Matt On the KooWheel

One of the things that I was really curious about was hills. I live in a particularly hilly part of my city, and basically all roads into and out of here are hills. I definitely am not concerned with how it performs downhill, but I was curious about what grades of hills the KooWheel was capable of handling. While I was able to get it to go up the hill fine, I admit that I had trouble steering the board and staying straight, so I couldn’t get it moving for a long period of time uphill. I’m fully taking ownership for this. It’s definitely the way I was balancing on the board, as I had no problem keeping the board straight going down hills, but kept veering to the right going up them.

The KooWheel is definitely made for urban terrain, and one of the things you may have some trouble with are stops/starts on hills and uneven sidewalks. I did have more than a couple different situations where I’d have to rock the board a little bit to create some motion to get it going up hills or gather enough momentum to start on an uneven sidewalk, but once in motion it handles everything just fine.

The KooWheel definitely isn’t child’s play

This thing is definitely not a toy. The price point for this should mostly deter that notion, but I believe that because of the nature of the way the remote works, it’s definitely not a kids’ toy. I had to turn my 4-year-old away in disappointment, but it was for the best. Despite it being fully automated and electric, you still do get quite a workout trying to stay balanced, or at least I did. If you’ve never been on an electric skateboard or a Segway-style device, I imagine your body has to somehow accustom itself to the motion. I thought it would be a lot like riding one of those movators at the airport, but it was anything but and took a little while to get used to.

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Try as I might, I still never quite got the hang of balancing properly, which you’ll see in the video. The fastest I ended up being able to go was about 10-15 km/h. I admit I tried faster, but it will definitely take a lot more practice before I can get anywhere near the top speed.

How the KooWheel handles with an expert onboard

Fear not. In order to test those top speeds, I enlisted the help of an expert, Alex, who works at Best Buy Canada. He has a lot of experience with electric skateboards and actually uses one to commute to work on non-rainy days. When you view the video, you’ll see him take the board into top speed and test acceleration, brakes and hills. I also had him take the board itself through some of the paces that most avid electric skateboard enthusiasts look for. Here were the results of some of those tests:

  • Top Speed Test: On flat terrains, Alex was able to take this board well over 40 km/h! In fact, the top speed he pushed the board to was 27.9 mph! That is just a shade under 45 km/h which is well faster than advertised!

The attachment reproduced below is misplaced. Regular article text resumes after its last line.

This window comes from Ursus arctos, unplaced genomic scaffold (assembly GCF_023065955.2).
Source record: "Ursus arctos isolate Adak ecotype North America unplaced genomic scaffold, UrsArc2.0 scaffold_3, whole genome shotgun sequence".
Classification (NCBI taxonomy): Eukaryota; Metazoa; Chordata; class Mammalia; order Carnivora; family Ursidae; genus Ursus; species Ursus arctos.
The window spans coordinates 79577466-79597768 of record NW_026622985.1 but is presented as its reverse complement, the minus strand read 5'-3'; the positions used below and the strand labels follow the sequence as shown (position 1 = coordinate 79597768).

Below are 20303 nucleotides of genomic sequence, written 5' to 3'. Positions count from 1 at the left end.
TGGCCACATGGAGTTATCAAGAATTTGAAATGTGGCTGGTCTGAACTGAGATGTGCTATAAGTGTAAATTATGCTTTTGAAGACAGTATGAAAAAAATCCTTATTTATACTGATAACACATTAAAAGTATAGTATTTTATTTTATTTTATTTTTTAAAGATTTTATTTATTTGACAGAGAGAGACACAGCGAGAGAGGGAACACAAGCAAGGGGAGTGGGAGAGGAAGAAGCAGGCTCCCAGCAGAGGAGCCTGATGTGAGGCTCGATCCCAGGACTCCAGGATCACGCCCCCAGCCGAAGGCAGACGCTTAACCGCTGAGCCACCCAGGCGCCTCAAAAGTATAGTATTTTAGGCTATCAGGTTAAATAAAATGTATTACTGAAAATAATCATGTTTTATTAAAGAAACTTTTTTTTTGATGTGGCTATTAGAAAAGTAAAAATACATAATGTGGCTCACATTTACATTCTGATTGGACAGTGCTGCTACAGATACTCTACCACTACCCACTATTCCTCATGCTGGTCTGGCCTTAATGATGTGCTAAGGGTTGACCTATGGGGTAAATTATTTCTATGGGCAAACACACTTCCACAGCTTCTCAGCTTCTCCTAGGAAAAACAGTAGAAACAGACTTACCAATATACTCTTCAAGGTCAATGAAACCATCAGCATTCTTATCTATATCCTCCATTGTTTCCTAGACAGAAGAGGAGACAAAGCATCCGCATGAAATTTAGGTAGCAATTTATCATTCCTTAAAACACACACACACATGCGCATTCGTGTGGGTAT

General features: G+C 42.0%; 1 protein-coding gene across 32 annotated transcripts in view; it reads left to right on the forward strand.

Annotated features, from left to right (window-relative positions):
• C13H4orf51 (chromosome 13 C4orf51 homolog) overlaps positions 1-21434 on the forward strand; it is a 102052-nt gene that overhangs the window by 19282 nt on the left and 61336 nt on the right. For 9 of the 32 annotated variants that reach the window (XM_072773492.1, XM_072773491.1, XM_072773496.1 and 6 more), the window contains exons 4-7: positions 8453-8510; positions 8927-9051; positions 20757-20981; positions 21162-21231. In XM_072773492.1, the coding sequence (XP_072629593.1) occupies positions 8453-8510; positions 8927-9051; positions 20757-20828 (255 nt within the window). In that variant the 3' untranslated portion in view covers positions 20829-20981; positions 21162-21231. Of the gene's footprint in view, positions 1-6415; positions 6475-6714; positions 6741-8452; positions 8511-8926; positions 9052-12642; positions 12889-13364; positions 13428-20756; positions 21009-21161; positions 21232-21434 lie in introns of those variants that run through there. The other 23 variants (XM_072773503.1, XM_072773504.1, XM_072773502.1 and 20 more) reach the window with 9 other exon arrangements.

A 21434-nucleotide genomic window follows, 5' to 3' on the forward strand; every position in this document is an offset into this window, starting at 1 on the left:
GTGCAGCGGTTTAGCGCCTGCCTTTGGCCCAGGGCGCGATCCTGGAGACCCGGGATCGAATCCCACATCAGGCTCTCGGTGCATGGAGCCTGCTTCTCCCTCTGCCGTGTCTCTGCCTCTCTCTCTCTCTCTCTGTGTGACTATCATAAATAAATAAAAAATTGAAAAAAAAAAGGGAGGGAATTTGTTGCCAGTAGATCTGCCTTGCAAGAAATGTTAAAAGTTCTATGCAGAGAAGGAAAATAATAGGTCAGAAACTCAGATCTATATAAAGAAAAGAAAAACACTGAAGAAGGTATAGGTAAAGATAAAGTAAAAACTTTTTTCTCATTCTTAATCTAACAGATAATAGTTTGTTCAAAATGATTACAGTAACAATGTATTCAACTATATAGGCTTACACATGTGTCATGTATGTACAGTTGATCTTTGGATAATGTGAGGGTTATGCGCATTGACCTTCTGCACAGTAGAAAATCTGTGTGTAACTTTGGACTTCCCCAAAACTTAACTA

• Battery swap ease: On the video, Alex shows you how easy it is to change the battery on the KooWheel. This generation of the KooWheel allows you to remove the battery from the board itself and charge it independently. If you are a commuter, for example, you will be able to lock the board up elsewhere and charge the battery at your work station without keeping the whole thing underneath your desk
  • Flex Test: Alex does a flex test in the simplest way possible: Flexing weight up and down on the board repeatedly. With a 7 layer maple board deck, KooWheel does have some flex while remaining as sturdy as possible.
  • Acceleration Test: We tested the board from a dead start on flat terrain to see how fast it gained speed. One thing to keep in mind is the board composition and motor type meant that it accelerated slower than a belt motor board, but after a short distance (about 10-15 metres) it was easily cruising toward its eventual top speed. You ca
  • Break Test: You’ll see the board going from the top speed of 45 km/h to 0. You’ll also see how much distance the board needs to stop from that top speed. Be sure that when you ride a board like this, you’re maintaining a safe distance in order to brake. The stops from a top speed aren’t as immediate as the low speeds I was moving around on.
  • Wheel Speed / Mode Swapping: On the video, you’ll quickly see the difference in wheel speed when swapping back and forth between the low speed and top speed modes.
  • Hill Test: We took the board up a fairly standard sized hill. While KooWheel can handle hills, hub driven motors don’t tend to get as much torque as belt driven ones, and while it will get you up the hill fast enough, it won’t zip you around up the hill as quickly as it does on flatter terrain.

I can’t begin to tell you how much fun I had with the KooWheel D3X Gen 2 Electric Skateboard. It’s definitely something unique and something I’d never done before, and I’m a bit disappointed I’ve got to give it back. Using the KooWheel this Summer to get to and from work (or from place to place) could be an absolute blast.

This is a very unique one to add to your list, and I think those of you looking for an electric skateboard (or a fun new plaything this summer) will definitely enjoy what KooWheel has brought to the table here.

The KooWheel D3X Gen 2 Electric Skateboard is now available online only at BestBuy.ca

Matt Paligaru
Emerging Technology
A technology nut at heart, I'm always interested in what makes our lives easier and helps us tick day to day. Whether Home Automation, toys, games (board and video) or everything in between, I'm always looking around the corner to see what drives us in today's day and age.